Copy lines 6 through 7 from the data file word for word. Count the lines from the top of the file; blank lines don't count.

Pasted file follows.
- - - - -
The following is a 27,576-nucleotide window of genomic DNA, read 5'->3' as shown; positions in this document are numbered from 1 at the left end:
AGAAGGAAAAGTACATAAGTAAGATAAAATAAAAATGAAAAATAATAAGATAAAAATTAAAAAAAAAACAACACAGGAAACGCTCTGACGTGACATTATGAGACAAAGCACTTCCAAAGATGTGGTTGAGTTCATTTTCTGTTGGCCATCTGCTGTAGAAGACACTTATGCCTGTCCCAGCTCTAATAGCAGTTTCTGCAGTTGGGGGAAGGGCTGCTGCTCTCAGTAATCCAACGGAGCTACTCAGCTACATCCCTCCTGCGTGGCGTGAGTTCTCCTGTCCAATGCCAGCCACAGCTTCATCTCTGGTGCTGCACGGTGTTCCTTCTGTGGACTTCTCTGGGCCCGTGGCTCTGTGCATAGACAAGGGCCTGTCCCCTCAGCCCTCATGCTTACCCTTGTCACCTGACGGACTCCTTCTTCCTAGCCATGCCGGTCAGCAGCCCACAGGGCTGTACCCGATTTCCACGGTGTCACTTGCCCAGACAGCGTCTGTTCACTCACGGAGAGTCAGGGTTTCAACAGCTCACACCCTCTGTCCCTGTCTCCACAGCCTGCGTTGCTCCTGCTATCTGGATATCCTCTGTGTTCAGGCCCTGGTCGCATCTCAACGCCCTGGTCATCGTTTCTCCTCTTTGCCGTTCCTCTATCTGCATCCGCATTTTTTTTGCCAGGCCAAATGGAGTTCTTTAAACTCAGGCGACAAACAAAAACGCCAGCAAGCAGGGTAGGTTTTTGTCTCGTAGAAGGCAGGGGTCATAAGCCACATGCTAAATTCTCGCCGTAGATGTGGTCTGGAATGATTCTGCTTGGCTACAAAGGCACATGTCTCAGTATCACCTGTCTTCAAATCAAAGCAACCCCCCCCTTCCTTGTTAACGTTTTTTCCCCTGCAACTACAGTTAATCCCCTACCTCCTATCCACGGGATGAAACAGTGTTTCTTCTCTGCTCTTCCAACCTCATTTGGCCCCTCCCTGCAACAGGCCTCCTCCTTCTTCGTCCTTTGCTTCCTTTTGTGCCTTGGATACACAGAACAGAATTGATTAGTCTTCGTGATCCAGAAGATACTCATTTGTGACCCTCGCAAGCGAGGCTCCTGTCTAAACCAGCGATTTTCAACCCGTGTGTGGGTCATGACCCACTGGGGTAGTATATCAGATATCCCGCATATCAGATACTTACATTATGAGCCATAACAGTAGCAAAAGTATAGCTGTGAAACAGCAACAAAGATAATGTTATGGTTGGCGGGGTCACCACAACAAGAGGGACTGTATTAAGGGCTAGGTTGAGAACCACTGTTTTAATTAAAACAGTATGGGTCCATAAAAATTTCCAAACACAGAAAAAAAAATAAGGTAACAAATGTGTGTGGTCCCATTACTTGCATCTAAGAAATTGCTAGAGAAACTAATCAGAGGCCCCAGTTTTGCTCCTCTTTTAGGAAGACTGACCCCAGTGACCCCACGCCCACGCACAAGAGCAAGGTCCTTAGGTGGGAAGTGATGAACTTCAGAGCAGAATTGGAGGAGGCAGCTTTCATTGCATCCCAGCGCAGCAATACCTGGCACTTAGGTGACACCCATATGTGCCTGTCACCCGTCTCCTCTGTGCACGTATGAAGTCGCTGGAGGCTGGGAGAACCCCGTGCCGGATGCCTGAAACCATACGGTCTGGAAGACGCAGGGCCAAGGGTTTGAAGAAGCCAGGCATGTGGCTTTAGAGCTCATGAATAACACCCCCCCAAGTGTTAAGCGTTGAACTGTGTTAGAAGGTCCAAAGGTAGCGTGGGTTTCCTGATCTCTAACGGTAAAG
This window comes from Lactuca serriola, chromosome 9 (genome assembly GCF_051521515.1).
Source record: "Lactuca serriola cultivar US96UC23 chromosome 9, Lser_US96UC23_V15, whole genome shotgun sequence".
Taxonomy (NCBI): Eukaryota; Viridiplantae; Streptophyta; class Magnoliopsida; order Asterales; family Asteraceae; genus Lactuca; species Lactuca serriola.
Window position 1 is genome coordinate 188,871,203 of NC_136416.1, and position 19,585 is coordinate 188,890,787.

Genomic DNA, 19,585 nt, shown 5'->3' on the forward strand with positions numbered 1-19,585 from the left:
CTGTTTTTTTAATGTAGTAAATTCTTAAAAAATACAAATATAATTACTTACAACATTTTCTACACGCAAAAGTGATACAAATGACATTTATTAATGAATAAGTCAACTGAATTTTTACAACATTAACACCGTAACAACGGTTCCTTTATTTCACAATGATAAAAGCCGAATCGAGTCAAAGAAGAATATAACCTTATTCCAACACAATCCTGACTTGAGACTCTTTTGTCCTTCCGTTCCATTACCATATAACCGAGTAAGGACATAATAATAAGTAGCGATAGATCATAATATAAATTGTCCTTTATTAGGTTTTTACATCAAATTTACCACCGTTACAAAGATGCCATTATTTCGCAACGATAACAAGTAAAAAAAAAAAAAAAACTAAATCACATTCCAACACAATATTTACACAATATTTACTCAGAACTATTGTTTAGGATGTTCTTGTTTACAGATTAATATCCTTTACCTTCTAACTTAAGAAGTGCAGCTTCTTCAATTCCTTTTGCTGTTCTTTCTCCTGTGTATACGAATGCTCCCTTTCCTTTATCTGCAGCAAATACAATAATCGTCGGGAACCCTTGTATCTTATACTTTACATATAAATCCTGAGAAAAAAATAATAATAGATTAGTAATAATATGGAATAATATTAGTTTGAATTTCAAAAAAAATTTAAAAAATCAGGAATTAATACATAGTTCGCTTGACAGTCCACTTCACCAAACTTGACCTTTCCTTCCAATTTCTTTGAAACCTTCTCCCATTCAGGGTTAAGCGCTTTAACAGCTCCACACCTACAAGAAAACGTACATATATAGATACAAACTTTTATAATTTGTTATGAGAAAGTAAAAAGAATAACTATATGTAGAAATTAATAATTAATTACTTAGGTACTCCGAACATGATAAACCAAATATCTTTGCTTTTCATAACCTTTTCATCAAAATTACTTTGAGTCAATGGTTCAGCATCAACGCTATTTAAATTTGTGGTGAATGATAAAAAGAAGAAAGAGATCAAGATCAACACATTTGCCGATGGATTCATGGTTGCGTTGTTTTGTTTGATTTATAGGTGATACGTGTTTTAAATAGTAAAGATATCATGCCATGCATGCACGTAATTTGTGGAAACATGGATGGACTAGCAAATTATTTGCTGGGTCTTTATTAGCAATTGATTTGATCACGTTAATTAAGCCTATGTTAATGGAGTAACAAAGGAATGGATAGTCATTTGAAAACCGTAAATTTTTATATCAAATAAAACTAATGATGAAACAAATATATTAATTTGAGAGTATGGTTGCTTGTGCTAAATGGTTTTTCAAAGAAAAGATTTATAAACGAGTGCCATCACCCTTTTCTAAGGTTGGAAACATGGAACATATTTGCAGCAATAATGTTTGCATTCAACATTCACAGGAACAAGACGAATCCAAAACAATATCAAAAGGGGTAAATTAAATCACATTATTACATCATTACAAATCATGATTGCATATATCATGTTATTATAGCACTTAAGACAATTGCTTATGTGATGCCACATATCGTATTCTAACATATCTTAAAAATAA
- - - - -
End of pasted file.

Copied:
Window position 1 is genome coordinate 188,871,203 of NC_136416.1, and position 19,585 is coordinate 188,890,787.

Genomic DNA, 19,585 nt, shown 5'->3' on the forward strand with positions numbered 1-19,585 from the left: